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Dr Safeeya Mohammed and her son, Musa. Dr Mohammed is shown here in Circle Pose.

Dr Chika Vera Anekwe

During this pandemic, our lives have been disrupted at various spheres. Many in coping with the increased anxiety have added unnecessary pounds and as the year comes to a close, you realise those pounds are not only adding up, but they are also compromising your health and wellbeing.

If you have trouble losing weight despite your best efforts, this is because obesity is a complex disease with many causes. A family history of weight issues can make it more likely that you’ll have the same issues managing your weight. A diet high in ultra-processed foods, sugar, and fat and being sedentary also contribute to weight gain. Stress and struggles with mental health, including medications to treat certain health conditions, poor sleep, and hormonal changes, are all factors that further contribute to weight gain.

Combatting excess weight

There are many ways to combat excess weight, but there is no single solution. If you are trying to lose or maintain your weight, you may want to try yoga. There is good research that yoga may help you manage stress, improve your mood, curb emotional eating, and create a community of support, all of which can help with weight loss and maintenance.

Yoga can also help you burn calories, as well as increase your muscle mass and tone. Yoga may reduce joint pain, which in turn allows you to exercise more and increase your daily activities. These are only some of the many benefits of yoga.

Stress and the impact on weight gain

Some people may experience stress as physical pain or sleep deprivation, or it may be psychological and cause feelings of anxiety and agitation. Stress leads to an increase in the hormone cortisol. Cortisol increases abdominal fat, decreases muscle mass, causes cravings for fat and sugar-rich food, and thus can lead to obesity.

Yoga can decrease stress and cortisol levels, enhance mood, decrease anxiety and depression, improve sleep, and improve chronic conditions such as hypertension and diabetes, reducing the need for medications that can cause weight gain. Yoga is not a band-aid for excess weight, but it may work on the underlying causes. Its benefits extend beyond the calories-in-versus-calories-out equation.

Yoga can improve mindfulness related to eating behaviours

A study published in 2015 showed that practicing yoga led to healthier eating, including lower fat intake and an increase in vegetables and whole grains.

Most of us who crave ice cream after 9pm or can’t stop eating potato chips know that these behaviours hurt our chances of losing weight. We all know that eating vegetables, whole grains, lean protein, etcetera is good for our health and weight. While this knowledge is necessary, it seems insufficient to help us stick to our healthy eating plans.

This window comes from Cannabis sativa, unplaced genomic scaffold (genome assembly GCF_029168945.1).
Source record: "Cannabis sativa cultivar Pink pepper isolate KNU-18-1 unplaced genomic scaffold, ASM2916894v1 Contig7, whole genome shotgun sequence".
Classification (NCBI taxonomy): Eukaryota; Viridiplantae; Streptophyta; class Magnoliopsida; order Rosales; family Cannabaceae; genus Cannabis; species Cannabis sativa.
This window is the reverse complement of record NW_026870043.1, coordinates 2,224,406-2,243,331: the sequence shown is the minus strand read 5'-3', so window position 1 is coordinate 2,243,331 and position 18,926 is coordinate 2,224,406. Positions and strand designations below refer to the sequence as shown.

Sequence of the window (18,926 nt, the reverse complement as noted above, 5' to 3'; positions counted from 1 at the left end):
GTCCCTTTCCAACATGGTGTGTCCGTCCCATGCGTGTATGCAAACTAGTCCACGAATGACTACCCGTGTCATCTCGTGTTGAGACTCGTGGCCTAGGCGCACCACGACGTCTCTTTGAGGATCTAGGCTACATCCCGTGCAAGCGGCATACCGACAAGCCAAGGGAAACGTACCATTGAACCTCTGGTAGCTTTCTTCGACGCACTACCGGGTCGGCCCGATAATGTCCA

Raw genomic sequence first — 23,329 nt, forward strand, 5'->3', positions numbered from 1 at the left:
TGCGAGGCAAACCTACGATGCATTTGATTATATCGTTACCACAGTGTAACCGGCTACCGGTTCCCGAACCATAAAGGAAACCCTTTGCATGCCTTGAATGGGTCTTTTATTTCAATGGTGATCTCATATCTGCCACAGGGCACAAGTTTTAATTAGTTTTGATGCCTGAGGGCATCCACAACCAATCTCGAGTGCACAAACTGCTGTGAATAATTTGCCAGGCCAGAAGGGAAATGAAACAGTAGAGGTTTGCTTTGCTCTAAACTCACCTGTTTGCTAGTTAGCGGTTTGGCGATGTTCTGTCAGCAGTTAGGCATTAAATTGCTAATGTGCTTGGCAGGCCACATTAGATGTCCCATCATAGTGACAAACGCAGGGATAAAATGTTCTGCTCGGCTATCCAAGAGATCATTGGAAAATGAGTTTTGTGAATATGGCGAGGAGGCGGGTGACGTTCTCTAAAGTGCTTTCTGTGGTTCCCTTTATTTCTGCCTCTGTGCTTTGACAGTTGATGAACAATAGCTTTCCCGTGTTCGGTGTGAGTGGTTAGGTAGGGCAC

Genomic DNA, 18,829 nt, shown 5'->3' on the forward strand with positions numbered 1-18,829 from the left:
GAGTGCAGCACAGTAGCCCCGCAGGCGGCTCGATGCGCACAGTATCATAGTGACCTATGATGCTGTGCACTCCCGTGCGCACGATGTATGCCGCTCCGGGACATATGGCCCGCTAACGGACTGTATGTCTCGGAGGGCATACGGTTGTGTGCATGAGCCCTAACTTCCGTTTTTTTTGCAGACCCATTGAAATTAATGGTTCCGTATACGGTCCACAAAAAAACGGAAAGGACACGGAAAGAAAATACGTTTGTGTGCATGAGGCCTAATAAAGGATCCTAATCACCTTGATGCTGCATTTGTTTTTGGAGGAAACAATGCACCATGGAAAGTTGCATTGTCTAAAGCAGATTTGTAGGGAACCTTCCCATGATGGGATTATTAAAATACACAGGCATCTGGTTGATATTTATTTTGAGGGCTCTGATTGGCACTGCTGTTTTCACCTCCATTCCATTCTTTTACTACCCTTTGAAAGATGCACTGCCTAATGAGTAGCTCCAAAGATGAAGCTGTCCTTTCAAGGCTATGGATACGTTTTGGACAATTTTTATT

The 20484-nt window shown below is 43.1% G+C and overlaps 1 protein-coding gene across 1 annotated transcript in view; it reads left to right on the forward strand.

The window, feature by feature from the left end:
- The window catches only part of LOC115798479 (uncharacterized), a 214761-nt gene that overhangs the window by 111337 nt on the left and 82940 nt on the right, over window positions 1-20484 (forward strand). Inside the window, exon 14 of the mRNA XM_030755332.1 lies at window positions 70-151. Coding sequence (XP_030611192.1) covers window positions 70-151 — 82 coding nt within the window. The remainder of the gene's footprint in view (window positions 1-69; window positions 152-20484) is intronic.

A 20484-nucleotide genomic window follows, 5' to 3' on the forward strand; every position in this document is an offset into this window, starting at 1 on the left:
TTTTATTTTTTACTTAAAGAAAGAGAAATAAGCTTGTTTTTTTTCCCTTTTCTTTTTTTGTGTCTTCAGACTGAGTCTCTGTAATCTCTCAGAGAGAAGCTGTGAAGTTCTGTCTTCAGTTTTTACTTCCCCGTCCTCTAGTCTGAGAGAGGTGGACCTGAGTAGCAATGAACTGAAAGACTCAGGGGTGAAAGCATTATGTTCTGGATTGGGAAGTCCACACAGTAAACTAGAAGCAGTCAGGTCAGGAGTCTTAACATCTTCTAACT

One of yoga’s benefits is that it improves mindfulness of the body and awareness of body sensations. This is why yoga is called “moving meditation”. Research shows that you don’t have to do any formal sitting meditation to get the mindfulness benefits of yoga.

By improving mindfulness, yoga decreases emotional eating, stress eating, and binge eating. These habits sabotage our weight loss efforts and can cause a negative spiral of guilt and shame, which often leads to giving up.

The bottom line: the best diet plan is the one that you can stick with over the long term, and by improving mindfulness, yoga can help you make healthier food choices.

A yoga community provides acceptance and support

Practitioners should look for a safe, comfortable environment especially as we continue to navigate this COVID-19 pandemic. A welcoming yoga group may help you improve your self-esteem and confidence. Find a local studio that feels nurturing and not overwhelming, with other practitioners at your level. Don’t give up after the first one!

Yoga teachers and advanced practitioners can serve as role models and inspire newer students to live a healthier lifestyle. Research shows that social networks influence behaviours that affect weight. The yoga network encourages positive health behaviours, and being a part of such a community can make a meaningful difference for weight loss.

If you can’t find a local studio, there are always online options on YouTube and Instagram, with classes at all levels. There are instructors who understand what it is like to be a larger size, and having an inclusive, body-affirming attitude shows that yoga is not just for “skinny people”. Some share inspirational stories of how yoga helped them overcome their own weight struggles, depression, and binge eating. If you are a beginner, consider signing up for a short challenge to get committed to the practice.

Universal benefits of yoga

The benefits of yoga are universal — no matter what your shape or size. It can take weeks or months to establish a yoga practice, and frequent practice is key for long-lasting benefits.

About the Author:

Dr Chika Vera Anekwe is an obesity medicine physician and an instructor in medicine at Harvard Medical School (HMS). Dr Anekwe is certified by the National Board of Physician Nutrition Specialists, and her professional interests are in the areas of clinical nutrition, obesity, nonsurgical weight management, pre- and post-operative bariatric weight management, health policy, and community health outreach.